If she is not institutionalized for life somewhere in the area, she will no doubt die on the streets.

We do not have the resources to do anything further.

An investigation into her disappearance has already been completed and no one was found at fault.

Dr. Gregory Edison, Superintendent – August 14, 1918

…..

Carlisle flipped through the rest of the pages, his heart breaking more with every word he read.

Closing the folder, he closed his eyes and decided that he was going to talk to Alice in his study.

A moment later, he heard a familiar, but hesitant tap on the door. "Come in, Alice," he said softly.

She stepped inside and closed the door behind her, carefully avoiding having to meet his gaze.

Carlisle stood up and walked around his desk, leading Alice to the overstuffed leather sofa that sat in front of the bay window. "Sit down," he asked her, guiding her to do it. "I read the file, Alice."

"I'm crazy, aren't I?" she blurted out, blinking furiously as she tried not to look at him.

"No, Alice," he answered firmly, "absolutely not."

"I was in a mental asylum, Carlisle," she pointed out, "of course I'm crazy."

Carlisle grabbed her hands and held them still. "No, Alice," he repeated. "Perhaps by certain definitions of the time, you weren't seen as absolutely normal, but you are not crazy."

"Don't sugar coat it," she demanded. "Do I need to know what's in the file?"

He suddenly wished he'd talked it all over with Esme before he talked to Alice. She would have helped him figure out how to answer the question Alice would inevitably ask. Did he tell her that, from what little information there was in the file, that it looked most like her family simply didn't want her? That the asylum was the only place they could think to put her?

But Esme wasn't there and he hadn't asked her first, so he had to answer the question as best he could.

"No, you don't," he said, settling on his answer. "But there is something you need to know, Alice."

She fixed her amber eyes on him and turned to a statue as she waited.

"What you need to know is that we love you," Carlisle told her with deliberate slowness, making sure she heard every word. "You are a part of this family and you always will be. You may not know who you were before you woke up and saw yourself with Jasper and with us, and that is a hard thing to wrap your mind around, but it doesn't matter to us who you were.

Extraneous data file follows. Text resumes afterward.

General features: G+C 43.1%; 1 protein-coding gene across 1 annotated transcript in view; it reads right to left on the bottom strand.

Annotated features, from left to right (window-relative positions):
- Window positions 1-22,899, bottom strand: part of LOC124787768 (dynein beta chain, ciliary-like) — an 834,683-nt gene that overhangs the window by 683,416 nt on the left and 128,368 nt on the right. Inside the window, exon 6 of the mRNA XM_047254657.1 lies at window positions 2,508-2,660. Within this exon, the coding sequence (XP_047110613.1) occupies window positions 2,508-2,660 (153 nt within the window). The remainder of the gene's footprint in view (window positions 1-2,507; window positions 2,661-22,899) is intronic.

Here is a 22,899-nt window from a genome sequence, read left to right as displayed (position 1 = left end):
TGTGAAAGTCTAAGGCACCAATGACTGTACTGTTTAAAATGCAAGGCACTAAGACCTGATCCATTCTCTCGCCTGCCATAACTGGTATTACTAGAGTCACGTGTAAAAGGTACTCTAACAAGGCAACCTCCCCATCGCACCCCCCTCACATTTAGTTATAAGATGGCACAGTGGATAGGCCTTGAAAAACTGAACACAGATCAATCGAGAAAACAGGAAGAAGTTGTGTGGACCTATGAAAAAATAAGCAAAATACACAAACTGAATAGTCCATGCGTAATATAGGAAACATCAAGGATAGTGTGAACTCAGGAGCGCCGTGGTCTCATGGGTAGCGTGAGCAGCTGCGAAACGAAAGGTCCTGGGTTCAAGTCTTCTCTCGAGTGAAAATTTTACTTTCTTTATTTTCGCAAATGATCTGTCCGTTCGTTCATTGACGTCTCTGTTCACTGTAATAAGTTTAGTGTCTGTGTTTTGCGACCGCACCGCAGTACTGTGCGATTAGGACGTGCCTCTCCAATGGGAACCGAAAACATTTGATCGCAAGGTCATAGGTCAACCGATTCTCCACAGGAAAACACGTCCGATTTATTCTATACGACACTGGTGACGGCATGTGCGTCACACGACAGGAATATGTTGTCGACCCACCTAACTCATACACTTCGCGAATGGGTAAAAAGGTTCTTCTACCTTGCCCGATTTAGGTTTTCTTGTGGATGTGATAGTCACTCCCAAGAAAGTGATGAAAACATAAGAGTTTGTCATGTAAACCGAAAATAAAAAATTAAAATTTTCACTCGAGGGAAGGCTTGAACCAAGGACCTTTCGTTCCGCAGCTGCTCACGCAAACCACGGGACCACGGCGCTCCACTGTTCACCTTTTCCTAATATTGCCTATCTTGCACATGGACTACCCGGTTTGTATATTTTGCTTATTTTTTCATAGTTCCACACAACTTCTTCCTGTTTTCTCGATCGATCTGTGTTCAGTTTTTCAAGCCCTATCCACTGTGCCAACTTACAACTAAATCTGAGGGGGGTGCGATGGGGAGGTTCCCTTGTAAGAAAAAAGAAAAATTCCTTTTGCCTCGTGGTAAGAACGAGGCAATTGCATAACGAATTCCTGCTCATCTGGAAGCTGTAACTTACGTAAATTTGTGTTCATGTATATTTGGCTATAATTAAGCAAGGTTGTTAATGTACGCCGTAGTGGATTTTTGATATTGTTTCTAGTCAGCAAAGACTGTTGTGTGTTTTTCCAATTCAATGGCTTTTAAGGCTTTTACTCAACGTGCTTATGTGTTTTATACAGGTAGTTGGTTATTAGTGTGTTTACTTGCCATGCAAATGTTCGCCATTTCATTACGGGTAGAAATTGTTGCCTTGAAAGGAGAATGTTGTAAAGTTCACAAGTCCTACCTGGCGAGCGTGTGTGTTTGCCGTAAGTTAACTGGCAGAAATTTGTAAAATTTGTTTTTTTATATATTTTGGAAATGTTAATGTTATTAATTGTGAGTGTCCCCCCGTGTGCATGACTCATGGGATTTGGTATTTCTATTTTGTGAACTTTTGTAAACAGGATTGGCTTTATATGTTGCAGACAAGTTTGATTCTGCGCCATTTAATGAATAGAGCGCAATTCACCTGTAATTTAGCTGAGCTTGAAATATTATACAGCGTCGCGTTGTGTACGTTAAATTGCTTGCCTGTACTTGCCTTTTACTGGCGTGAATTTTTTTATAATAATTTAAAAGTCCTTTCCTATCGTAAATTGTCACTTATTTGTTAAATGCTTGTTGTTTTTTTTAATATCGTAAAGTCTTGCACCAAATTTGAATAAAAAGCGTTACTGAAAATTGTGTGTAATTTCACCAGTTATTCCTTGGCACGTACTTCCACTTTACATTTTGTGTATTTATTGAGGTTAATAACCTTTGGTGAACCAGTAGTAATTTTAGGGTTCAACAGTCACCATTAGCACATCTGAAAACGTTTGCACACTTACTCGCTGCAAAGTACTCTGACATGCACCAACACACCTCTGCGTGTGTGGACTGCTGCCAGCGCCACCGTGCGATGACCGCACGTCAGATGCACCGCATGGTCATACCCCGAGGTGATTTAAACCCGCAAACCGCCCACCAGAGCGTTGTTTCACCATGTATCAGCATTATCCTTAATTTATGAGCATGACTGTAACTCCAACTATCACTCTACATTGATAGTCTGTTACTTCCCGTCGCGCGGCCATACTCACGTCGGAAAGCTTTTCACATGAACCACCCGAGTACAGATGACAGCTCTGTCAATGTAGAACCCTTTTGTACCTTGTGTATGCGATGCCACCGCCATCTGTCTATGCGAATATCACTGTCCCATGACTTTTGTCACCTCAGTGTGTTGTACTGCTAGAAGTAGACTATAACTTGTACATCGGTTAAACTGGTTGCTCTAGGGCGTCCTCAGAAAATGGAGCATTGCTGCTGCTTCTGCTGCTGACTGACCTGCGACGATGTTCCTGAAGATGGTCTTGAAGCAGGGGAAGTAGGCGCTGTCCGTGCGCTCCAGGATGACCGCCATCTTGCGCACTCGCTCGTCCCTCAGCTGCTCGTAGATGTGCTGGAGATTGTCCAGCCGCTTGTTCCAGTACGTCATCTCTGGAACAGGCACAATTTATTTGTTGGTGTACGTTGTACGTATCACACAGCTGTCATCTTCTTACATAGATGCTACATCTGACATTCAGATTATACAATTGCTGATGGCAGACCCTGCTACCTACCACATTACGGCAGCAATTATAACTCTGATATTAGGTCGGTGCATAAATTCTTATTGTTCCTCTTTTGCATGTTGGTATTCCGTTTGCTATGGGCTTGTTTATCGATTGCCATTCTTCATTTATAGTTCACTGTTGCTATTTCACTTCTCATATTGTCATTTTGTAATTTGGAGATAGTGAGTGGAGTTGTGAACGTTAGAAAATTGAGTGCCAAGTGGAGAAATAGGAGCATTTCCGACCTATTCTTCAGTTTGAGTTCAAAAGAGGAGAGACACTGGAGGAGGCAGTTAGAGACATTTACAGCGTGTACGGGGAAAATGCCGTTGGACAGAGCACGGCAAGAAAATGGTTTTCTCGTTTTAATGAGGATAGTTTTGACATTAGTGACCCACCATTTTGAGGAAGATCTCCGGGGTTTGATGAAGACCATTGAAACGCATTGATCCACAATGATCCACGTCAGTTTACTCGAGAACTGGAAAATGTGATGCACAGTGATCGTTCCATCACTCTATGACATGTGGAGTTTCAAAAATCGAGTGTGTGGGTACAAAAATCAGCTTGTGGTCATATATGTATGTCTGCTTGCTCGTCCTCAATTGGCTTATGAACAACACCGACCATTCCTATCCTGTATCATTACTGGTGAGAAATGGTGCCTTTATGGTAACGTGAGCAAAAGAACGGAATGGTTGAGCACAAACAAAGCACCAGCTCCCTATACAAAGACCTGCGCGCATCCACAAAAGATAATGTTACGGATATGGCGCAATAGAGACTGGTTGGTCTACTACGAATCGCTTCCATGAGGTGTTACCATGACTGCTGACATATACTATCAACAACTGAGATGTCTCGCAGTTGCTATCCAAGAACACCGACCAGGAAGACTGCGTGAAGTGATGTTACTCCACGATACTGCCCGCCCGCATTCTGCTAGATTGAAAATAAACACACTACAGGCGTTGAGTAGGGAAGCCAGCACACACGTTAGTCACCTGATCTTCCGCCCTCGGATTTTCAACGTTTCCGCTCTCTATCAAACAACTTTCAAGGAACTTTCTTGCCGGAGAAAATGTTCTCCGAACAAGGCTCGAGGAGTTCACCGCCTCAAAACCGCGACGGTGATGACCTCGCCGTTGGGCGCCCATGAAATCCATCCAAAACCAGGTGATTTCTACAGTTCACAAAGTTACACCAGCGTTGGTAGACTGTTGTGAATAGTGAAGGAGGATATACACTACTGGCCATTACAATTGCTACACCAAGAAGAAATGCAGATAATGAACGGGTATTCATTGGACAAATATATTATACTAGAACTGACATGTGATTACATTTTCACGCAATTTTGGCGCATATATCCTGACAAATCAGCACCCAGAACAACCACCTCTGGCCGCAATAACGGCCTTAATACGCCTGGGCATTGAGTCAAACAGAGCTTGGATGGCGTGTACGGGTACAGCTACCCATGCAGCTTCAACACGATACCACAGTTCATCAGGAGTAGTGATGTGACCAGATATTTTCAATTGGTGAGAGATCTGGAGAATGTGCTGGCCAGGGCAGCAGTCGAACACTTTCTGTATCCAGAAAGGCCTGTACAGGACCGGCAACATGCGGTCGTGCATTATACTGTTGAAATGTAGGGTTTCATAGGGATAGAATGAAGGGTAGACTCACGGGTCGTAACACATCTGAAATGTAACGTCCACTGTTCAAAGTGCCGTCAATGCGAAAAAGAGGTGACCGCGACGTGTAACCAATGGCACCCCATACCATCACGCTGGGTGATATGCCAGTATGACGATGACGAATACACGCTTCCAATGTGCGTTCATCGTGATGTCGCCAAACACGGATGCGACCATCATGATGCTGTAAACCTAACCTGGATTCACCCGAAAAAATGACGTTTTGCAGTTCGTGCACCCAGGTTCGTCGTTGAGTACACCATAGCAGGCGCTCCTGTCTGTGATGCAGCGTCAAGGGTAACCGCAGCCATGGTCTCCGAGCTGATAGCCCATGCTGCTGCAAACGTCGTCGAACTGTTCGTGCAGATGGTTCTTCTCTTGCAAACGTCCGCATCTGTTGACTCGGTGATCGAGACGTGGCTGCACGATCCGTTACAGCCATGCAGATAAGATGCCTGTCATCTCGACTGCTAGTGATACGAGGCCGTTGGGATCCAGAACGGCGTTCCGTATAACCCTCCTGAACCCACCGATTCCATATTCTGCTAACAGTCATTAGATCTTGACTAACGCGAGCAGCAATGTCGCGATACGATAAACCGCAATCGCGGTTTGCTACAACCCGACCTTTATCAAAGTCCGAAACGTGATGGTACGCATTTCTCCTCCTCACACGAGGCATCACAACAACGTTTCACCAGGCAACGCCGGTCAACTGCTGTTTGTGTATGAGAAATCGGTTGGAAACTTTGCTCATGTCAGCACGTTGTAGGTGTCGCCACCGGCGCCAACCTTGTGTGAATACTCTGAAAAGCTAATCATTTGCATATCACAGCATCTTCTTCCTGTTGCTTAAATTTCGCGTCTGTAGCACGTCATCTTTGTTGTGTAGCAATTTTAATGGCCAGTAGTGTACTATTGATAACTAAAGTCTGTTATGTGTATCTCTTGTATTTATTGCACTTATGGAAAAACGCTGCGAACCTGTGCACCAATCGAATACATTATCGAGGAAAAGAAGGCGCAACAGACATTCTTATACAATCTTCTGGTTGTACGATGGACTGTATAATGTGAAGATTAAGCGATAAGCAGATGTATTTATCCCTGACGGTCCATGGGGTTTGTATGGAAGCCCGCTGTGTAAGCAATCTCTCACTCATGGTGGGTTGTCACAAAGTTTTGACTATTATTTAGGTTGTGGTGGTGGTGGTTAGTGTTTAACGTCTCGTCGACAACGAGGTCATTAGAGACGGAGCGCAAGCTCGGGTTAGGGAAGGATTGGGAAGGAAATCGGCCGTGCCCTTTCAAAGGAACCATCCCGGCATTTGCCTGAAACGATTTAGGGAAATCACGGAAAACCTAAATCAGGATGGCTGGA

"What matters to us is who you are. And we love who you are. Do you understand me?"

Carlisle saw the hope and happiness flare in her features and in her eyes when she nodded solemnly. "Yes, I understand. Thank you."

He hugged her tightly. "Please don't say thank you. The way to thank me is to smile and laugh again. I've missed that from you. You're one of the brightest lights in my life and I need you."

Alice grinned widely then and hugged him back just as tightly. "I need you too. Oh, and don't worry about the smiling and laughing; Edward's sneaking into Bella's room tonight and they're going to be back together, once she comes over and has us all vote on her being a part of the family forever anyway."

"And how do we vote?" he asked, relieved that happiness would once again be the norm in his family.

Alice shook her head and jumped to her feet. "I'm not telling. Not telling you, anyway, but I should go tell Jasper that Bella's coming."

"Okay, you do that. But Alice," he called out just before she left the study, "if you ever really do want to know what's in the file, just ask?"

She sighed, relieved to know that he'd known she didn't really want to know and just thought she should want to know. "I will, I promise," she vowed. "Thanks, Carlisle."

"Thank you, Alice," he said to the space she no longer inhabited. How anyone could not have wanted Mary Alice Brandon in his life was beyond Carlisle's ability to comprehend.